Social rituals you should know: buon appetito and brindisi

If you are in Italy and you want to enjoy your holidays in a truly Italian style, you should get to know some habits, typical of when we Italians sit to eat and drink together: they may come handy especially if you are planning to spend time with the locals.

As everyone knows, we are very fond of words… We like talking and we do so, in set phrases, also before starting a meal or a friendly drinking session: always keep these expressions in mind! 


Buon appetito!

Although saying “enjoy your meal,” the equivalent for buon appetito, may seem strange to an anglophone audience, it is a must in Italy. This simple phrase hides that very culinary culture Italy is so famous for and which is deeply rooted into the country’s traditions: it is good custom to say it before eating, a popular routine in many Italian houses, a way of being polite at the table.


This habit is usually associated to another one: waiting for other people to eat. If you are served before the rest of your dining companions, you should always wait for everyone to receive their plate before digging into yours, unless you are expressely told by other diners you can go ahead. 


If you have lunch or dinner with Italians, it is good to respect these simple rules to be polite. 


Two words to remember (Gabriel Garcia Marengo/flickr)


Il Brindisi 

If you are having an aperitivo, some cocktails and, generally, every time you have an alcoholic drink, keep in mind Italians will probably toast to something. Our favorite expression to go with it is the ubiquitous cin cin, (the equivalent of the English cheers), which is known and used all over the country.


If it does not sound much as an Italian word, it is because, in fact, it is not: it was inherited from the Chinese via English people during the Victorian age. The Chinese term ch’ing, meaning “not at all,” was used twice by traders and sailormen when drinking. Today, cin cin is used everywhere when having a brindisi, although you may come across other expressions, such as alla nostra, alla salute, as well as some regional and dialectal variations.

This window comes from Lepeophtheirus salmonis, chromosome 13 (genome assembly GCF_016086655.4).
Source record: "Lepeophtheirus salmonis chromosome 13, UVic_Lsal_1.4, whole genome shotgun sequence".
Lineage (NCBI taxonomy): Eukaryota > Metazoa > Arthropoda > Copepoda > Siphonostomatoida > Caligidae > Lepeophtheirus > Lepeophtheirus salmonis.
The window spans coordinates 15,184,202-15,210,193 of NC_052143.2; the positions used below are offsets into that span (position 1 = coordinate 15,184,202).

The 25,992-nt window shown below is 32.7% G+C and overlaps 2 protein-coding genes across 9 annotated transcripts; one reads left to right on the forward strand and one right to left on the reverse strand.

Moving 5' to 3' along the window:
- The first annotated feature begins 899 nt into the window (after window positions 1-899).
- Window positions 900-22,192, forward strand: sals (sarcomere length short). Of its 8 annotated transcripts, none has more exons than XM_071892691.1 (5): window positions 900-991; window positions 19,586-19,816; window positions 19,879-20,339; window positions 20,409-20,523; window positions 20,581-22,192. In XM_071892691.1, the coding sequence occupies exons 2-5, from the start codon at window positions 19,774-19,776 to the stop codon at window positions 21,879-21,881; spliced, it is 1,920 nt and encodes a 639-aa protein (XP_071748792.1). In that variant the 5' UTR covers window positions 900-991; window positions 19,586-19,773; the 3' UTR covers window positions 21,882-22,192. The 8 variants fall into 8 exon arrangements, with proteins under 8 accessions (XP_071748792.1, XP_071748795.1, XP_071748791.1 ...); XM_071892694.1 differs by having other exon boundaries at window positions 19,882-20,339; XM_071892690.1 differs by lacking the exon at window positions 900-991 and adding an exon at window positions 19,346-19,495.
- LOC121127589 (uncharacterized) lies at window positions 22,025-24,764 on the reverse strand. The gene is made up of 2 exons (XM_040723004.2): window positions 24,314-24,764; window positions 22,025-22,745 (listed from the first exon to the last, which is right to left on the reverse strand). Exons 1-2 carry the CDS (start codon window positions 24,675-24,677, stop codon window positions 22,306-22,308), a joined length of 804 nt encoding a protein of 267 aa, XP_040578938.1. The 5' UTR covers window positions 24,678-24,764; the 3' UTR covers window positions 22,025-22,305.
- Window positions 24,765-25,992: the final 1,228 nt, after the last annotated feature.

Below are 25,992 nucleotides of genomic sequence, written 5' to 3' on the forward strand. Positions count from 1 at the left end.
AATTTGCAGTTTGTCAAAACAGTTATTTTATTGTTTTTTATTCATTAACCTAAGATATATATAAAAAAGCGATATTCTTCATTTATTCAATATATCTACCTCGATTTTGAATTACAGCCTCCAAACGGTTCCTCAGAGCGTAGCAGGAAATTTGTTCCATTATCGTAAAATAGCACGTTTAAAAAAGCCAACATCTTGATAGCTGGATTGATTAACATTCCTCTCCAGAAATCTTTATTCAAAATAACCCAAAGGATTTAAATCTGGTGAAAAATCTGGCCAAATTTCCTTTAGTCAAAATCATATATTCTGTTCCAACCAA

Other famous expressions about food and wine

As you would expect by people who love words and food as much as we do, there is more to food-related cheering around than buon appetito and cin cin. If you sit at the table with Italians,  you may come across other relatively popular expressions: here they come!


  • L’appetito vien mangiando: “eat and you’ll get hungry”, quite literally. If people are not too keen on eating, we usually invite them to try anyway by using this famous sentence.  


  • Chi lavora mangia, chi non lavora mangia, beve e dorme: ” if you work, you eat, if you don’t, you eat, drink and sleep”. Perhaps a bitter reminder that the least responsible among us, manage just as well… 


  • Chi non beve in compagnia o è un ladro o è una spia: “if you don’t drink in company, you’re either a thief or a spy”. This is a way to say that all those who have secrets or something to hide do not drink with others for fear of disclosing too much, which brings us to another popular saying among Italians: in vino veritas which, in the language of our great ancestors, Latin, means “truth lies in wine.”


  • Bacco, Tabacco e Venere riducono l’uomo in cenere: “Bacchus, tobacco and Venus reduce man to ashes”, which mean a life made of, well… sex, drugs and rock and roll will wear you down and burn you out!


How many cin cin can you count while having aperitivo? (Daniele/flickr,
@ flickr.com/photos/masterpiga/)


When you are in Italy, you may come across dozens of these sayings: never feel afraid to ask your Italian companions to explain to you what they mean: there is often a grain of old fashioned wisdom behind them and, if anything, you will feel closer to that beautiful language that Italian is.  


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